Warum Chinas Übergang zur Demokratie unvermeidbar ist

Vor 15 Jahren protestierte Fang Hongin auf dem Pekinger Platz des Himmlischen Friedens für Demokratie und Freiheit. Vor einigen Jahren war er ebenfalls in Peking Gastgeber und Moderator einer der populärsten Fernsehshows in China, mit der er regelmäßig jede Woche die Toleranzschwelle der Partei auslotete. Heute ist er Betreiber von Dragon TV, Schanghais führender Fernsehstation, und an den Hochhäusern der Stadt hängen Werbeplakate mit seinem Konterfei.

Hu Shuli gehört derselben Generation an: Die Journalistin, die vom britischen Wirtschaftsmagazin The Economist als "gefährlichste Frau Chinas" bezeichnet wird, wechselte von ihrem ersten Arbeitsplatz, dem offiziellen Parteiorgan, zum Chefredakteursposten des Wirtschaftsmagazins Caijng , einem Blatt, das sich vor allem durch Enthüllungsberichte zu Korruptionsaffären einen Namen gemacht hat - einschließlich der in sie verwickelten privaten Unternehmer und Beamte in hohen offiziellen Stellen.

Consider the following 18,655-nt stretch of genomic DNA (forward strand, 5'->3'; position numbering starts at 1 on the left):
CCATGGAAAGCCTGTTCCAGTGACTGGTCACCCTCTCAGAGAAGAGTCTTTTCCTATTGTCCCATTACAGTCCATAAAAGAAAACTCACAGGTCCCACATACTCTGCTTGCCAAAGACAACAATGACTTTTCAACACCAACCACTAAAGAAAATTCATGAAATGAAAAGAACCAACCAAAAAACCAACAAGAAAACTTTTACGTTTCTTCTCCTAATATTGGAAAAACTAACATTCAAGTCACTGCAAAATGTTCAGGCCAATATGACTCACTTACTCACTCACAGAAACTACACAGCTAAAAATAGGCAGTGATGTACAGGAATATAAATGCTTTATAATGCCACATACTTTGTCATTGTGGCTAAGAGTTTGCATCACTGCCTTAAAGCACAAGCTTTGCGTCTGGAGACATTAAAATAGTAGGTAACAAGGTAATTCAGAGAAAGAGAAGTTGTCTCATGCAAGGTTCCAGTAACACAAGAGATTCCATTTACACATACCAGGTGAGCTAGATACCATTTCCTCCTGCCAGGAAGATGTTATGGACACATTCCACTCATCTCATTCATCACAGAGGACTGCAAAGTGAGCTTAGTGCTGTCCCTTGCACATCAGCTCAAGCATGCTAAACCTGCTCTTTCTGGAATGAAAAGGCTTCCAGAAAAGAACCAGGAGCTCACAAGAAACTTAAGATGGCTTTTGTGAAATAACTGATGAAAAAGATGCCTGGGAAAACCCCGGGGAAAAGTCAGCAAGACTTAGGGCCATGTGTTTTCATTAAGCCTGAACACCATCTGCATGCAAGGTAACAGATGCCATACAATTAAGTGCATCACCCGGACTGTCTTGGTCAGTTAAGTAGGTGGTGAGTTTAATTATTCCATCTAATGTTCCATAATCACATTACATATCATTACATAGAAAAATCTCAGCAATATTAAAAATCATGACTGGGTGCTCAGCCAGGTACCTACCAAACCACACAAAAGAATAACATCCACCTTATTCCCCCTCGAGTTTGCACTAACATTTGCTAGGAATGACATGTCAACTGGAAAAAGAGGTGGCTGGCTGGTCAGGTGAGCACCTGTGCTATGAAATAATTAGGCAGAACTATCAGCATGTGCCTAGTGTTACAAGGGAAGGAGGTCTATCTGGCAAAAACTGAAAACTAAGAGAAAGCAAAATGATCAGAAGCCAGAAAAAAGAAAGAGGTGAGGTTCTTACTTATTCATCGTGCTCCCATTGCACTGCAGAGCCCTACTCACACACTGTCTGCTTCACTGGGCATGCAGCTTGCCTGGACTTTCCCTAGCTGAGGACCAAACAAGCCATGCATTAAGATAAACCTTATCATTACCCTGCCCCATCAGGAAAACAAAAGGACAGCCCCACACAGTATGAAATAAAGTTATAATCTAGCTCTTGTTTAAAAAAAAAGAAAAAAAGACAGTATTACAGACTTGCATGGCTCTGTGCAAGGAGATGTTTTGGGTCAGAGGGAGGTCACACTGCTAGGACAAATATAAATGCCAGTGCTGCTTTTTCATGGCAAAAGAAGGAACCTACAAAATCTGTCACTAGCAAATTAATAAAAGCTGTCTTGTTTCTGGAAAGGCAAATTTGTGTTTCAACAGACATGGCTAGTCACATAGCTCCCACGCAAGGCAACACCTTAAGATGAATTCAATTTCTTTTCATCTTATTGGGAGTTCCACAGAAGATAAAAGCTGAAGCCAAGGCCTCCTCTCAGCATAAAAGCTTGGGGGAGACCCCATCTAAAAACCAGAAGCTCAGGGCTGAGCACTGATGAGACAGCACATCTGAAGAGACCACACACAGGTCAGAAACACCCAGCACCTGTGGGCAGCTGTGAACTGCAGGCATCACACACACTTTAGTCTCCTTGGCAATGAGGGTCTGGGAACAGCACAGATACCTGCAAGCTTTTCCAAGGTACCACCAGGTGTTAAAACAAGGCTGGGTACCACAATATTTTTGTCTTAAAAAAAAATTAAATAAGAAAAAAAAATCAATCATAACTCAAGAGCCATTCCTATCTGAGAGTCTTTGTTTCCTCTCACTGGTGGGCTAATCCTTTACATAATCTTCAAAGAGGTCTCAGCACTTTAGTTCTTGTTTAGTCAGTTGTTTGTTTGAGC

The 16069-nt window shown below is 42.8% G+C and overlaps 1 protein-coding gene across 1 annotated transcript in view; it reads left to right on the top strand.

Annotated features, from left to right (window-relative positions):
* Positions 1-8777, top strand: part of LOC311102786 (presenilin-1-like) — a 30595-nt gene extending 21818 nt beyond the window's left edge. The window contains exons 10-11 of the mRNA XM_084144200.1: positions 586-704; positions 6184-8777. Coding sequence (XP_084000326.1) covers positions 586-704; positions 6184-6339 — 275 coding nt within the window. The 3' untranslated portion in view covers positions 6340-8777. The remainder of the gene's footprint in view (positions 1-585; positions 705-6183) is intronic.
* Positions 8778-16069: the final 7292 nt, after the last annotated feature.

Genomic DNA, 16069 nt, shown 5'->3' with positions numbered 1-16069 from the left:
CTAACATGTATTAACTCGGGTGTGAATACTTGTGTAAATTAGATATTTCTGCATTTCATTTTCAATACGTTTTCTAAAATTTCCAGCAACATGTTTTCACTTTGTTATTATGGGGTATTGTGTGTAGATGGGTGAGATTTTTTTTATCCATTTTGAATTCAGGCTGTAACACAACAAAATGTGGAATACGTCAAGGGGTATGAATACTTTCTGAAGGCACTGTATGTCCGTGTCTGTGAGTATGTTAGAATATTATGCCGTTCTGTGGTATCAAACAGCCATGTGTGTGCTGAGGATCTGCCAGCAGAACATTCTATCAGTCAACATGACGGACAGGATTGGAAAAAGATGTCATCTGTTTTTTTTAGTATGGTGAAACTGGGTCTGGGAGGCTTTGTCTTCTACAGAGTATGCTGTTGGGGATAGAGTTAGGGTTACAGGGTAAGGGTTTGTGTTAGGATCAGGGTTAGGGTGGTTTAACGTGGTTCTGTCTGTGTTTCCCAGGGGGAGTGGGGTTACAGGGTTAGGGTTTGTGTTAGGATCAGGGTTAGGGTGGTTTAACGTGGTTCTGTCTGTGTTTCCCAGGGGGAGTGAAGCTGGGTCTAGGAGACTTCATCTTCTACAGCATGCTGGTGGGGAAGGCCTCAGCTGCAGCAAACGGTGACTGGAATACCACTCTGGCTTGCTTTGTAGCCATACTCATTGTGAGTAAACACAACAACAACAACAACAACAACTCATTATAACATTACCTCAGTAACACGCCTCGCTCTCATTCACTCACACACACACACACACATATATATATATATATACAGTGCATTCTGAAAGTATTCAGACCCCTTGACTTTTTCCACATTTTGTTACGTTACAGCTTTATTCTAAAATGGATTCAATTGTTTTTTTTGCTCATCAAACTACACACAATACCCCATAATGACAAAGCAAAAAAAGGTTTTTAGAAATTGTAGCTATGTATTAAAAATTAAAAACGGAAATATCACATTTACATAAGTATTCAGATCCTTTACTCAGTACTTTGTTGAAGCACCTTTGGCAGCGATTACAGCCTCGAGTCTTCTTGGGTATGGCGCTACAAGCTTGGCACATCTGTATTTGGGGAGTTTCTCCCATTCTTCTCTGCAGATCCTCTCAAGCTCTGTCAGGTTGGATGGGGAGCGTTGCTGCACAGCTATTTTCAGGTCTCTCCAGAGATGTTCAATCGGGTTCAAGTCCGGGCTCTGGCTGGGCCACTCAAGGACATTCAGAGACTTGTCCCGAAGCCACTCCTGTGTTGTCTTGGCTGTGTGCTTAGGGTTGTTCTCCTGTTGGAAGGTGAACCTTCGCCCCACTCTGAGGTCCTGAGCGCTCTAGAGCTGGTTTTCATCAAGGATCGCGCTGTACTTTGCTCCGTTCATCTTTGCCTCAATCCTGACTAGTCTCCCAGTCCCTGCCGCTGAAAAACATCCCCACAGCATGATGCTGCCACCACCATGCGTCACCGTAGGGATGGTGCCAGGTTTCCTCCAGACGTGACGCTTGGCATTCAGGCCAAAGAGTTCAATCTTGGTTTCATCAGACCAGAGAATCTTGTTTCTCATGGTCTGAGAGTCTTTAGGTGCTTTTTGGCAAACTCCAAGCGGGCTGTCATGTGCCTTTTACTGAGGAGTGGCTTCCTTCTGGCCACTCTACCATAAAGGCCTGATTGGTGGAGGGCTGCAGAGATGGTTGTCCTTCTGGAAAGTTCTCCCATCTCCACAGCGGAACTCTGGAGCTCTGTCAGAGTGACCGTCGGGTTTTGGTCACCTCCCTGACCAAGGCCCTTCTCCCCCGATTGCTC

Es wäre jedoch ein Fehler, diese Experimente mit einer freien Presse als Zeichen zu deuten, dass in China die Demokratie bevorstünde. Die Partei gestattet der Caijng , Korruptionsaffären aufzudecken, denn es hilft ihr, Chinas tödlichste Krankheit zu bekämpfen.

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